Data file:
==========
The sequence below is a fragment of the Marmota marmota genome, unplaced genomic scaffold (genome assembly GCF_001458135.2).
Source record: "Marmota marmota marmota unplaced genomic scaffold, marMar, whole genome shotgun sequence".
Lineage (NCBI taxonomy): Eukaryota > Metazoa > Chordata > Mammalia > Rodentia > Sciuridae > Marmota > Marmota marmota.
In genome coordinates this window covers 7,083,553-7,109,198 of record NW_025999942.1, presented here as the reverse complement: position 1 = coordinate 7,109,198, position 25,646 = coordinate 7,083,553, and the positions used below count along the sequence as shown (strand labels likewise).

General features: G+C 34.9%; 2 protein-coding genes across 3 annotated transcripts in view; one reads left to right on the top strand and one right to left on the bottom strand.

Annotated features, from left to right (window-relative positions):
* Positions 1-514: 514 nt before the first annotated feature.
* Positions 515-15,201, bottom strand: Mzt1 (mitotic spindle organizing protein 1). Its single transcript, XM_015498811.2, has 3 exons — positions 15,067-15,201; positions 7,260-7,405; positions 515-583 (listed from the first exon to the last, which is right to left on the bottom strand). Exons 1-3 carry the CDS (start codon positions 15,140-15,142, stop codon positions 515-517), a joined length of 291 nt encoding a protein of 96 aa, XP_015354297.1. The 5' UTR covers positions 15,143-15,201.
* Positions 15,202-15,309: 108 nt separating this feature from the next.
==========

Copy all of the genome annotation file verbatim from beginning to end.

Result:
The sequence below is a fragment of the Marmota marmota genome, unplaced genomic scaffold (genome assembly GCF_001458135.2).
Source record: "Marmota marmota marmota unplaced genomic scaffold, marMar, whole genome shotgun sequence".
Lineage (NCBI taxonomy): Eukaryota > Metazoa > Chordata > Mammalia > Rodentia > Sciuridae > Marmota > Marmota marmota.
In genome coordinates this window covers 7,083,553-7,109,198 of record NW_025999942.1, presented here as the reverse complement: position 1 = coordinate 7,109,198, position 25,646 = coordinate 7,083,553, and the positions used below count along the sequence as shown (strand labels likewise).

General features: G+C 34.9%; 2 protein-coding genes across 3 annotated transcripts in view; one reads left to right on the top strand and one right to left on the bottom strand.

Annotated features, from left to right (window-relative positions):
* Positions 1-514: 514 nt before the first annotated feature.
* Positions 515-15,201, bottom strand: Mzt1 (mitotic spindle organizing protein 1). Its single transcript, XM_015498811.2, has 3 exons — positions 15,067-15,201; positions 7,260-7,405; positions 515-583 (listed from the first exon to the last, which is right to left on the bottom strand). Exons 1-3 carry the CDS (start codon positions 15,140-15,142, stop codon positions 515-517), a joined length of 291 nt encoding a protein of 96 aa, XP_015354297.1. The 5' UTR covers positions 15,143-15,201.
* Positions 15,202-15,309: 108 nt separating this feature from the next.